Curing Baumol’s Disease: In Search of Productivity Gains in K–12 Schooling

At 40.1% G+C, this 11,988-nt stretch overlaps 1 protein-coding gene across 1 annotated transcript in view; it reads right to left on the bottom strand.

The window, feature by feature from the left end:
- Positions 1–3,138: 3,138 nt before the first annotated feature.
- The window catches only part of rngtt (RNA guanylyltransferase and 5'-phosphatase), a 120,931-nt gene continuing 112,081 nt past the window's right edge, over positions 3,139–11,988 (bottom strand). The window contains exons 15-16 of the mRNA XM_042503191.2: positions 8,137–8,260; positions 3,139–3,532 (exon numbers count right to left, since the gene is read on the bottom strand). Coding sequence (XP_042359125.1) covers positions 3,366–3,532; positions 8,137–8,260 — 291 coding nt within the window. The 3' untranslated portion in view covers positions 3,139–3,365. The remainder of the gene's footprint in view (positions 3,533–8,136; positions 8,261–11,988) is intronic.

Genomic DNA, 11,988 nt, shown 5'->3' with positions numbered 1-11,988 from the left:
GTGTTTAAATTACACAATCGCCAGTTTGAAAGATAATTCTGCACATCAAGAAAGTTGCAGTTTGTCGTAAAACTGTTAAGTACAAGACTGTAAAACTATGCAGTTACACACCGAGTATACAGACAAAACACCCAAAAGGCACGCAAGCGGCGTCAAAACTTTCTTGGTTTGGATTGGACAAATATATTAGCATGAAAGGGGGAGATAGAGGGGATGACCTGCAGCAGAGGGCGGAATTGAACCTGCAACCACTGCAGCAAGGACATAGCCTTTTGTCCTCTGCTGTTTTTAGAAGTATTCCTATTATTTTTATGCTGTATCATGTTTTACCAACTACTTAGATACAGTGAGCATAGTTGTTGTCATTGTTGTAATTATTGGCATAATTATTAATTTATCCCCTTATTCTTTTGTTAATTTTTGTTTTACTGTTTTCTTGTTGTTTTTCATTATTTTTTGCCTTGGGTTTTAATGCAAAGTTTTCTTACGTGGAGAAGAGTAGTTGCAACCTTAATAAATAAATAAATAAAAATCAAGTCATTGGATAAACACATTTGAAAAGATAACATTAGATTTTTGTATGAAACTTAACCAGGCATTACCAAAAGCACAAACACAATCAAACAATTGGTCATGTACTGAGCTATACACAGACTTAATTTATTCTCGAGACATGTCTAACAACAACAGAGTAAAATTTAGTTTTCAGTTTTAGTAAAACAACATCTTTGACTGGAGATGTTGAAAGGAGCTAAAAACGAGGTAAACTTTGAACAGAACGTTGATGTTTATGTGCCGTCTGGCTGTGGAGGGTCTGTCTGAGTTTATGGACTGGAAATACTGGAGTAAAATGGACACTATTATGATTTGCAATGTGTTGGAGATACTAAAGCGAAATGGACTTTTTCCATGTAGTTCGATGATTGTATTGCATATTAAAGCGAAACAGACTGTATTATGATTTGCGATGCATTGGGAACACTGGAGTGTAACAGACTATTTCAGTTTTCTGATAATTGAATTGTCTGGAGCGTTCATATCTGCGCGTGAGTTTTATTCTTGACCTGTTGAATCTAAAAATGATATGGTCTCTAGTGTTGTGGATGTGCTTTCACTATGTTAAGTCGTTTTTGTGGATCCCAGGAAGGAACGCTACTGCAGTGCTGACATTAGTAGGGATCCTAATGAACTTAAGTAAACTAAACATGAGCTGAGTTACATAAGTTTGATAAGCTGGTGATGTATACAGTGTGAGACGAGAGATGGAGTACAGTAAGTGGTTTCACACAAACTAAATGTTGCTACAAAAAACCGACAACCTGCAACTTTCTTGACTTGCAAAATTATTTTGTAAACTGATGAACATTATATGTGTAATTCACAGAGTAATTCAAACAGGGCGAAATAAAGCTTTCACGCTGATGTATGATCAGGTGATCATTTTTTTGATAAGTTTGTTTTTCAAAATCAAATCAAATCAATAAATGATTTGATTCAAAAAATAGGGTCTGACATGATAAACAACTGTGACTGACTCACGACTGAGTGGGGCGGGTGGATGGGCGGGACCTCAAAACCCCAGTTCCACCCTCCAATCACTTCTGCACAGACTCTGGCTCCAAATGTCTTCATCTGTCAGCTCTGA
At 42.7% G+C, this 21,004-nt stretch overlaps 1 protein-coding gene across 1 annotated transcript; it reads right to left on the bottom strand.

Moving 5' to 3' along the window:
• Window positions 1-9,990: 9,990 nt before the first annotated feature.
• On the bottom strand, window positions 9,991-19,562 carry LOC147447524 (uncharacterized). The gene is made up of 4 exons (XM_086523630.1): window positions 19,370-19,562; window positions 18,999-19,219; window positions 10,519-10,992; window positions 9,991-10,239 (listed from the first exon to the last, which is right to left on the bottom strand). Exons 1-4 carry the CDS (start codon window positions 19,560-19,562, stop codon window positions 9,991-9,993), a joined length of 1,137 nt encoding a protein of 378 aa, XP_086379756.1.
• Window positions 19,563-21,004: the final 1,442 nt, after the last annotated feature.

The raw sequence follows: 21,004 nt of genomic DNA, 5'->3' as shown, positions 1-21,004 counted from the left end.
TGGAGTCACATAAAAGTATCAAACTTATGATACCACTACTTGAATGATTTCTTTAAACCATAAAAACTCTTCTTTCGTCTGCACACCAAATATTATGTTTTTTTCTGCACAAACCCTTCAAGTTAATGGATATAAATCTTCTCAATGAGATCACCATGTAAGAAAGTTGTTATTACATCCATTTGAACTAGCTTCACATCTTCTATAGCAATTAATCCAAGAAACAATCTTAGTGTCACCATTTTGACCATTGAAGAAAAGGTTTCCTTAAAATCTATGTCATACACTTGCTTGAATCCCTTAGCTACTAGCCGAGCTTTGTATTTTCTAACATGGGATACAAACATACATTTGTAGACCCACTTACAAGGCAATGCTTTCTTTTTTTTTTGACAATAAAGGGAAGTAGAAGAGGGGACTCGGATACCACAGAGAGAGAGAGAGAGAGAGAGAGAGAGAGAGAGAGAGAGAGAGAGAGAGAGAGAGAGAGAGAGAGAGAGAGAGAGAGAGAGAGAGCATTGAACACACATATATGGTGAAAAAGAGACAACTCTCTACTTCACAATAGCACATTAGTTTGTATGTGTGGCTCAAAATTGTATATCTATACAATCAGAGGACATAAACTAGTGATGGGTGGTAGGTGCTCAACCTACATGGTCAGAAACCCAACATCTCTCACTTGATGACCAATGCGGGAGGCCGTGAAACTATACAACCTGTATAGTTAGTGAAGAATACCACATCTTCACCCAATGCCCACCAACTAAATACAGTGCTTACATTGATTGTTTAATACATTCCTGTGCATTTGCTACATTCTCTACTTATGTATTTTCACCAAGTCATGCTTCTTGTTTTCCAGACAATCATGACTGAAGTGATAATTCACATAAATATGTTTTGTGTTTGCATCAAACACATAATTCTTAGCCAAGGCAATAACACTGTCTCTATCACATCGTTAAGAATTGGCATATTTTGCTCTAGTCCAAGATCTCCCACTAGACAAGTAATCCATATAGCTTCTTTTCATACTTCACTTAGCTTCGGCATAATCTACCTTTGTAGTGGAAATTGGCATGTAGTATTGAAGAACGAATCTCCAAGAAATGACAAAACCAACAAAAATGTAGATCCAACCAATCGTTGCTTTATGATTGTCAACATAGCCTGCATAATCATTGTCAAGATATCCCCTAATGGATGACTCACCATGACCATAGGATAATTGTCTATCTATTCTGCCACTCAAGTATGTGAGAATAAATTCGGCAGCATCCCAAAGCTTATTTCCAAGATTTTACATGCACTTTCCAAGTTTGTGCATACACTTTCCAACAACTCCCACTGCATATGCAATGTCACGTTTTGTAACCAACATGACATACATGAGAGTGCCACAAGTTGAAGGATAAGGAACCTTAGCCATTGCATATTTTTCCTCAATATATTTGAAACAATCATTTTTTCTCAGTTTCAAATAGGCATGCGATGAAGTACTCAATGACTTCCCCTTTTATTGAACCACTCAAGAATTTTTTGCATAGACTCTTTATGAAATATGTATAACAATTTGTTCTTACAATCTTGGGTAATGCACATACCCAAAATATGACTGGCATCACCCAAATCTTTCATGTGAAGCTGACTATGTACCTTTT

Because labor-intensive services such as education must compete with other parts of the economy for workers yet cannot cut staffing without reducing output, costs rise constantly. This problem, labeled “Baumol’s cost disease,” is rampant in education, write Paul Hill and Marguerite Roza in a working paper for the Center on Reinventing Public Education. Other labor-intensive industries have, however, beaten back this disease, the authors write, and the same is possible in education. They recommend more and better use of information technology, deregulation, redefining the service offered, making the supply chain more efficient, production innovations, and redesigning workforce policies.